My advice - I would push hard to try and get yourself more professional treatment to address the limp. My concern would be that the longer you limp, the more normalized it might become, and it might become that much harder to undo. Additionally, if you're limping, other parts of your body are making adjustments, and that can take a toll on other body parts also. Again, I was classified as an essential patient, and I think this is why - it's important you learn to walk correctly. Read that last bit again. We're talking about the way you walk for the rest of your life. Be the squeaky wheel - go get that oil.

    I'm not sure what PT guidance you get there, but while i am using some specialized equipment, there is also a massive amount of work I do that is easily replicated at home with little or no equipment.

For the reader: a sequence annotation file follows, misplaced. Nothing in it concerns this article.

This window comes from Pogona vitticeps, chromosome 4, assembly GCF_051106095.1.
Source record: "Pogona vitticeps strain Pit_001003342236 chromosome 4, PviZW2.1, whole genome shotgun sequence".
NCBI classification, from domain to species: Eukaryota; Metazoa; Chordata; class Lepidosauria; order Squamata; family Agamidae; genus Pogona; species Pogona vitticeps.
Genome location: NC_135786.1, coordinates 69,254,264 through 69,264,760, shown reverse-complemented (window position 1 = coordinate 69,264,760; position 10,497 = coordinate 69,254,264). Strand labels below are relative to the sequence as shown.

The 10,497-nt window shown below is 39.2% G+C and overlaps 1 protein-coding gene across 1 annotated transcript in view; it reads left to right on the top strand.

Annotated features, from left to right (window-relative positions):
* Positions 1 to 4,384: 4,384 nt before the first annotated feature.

For example, standing on your surgery leg on a firm cushion, and throwing a tennis ball against the wall and catching it is an excellent balance exercise. Then doing the same, but face your body parallel to the wall, and turn, throw, catch, straighten body, and repeat. Do both - front on, and side on - and do it with each leg. As you get stronger, increase the distance from the wall, try the same with a soccer ball etc.

    Leg muscles are obviously key - calfs, quads, glutes, hamstring - target them all individually, and do BOTH legs. Its very important for even walking the both legs receive the same strengthening. If you have some basic exercise equipment - a couple of dumbbells, a tension band - really, there's a huge amount you can do. Seriously I'm 1000% happy to show you a bunch of stuff I do at PT if that's helpful, we can zoom or something, just let me know. But, whatever you do, make it a priority. This is a critical phase of your recovery, and you have to get walking right.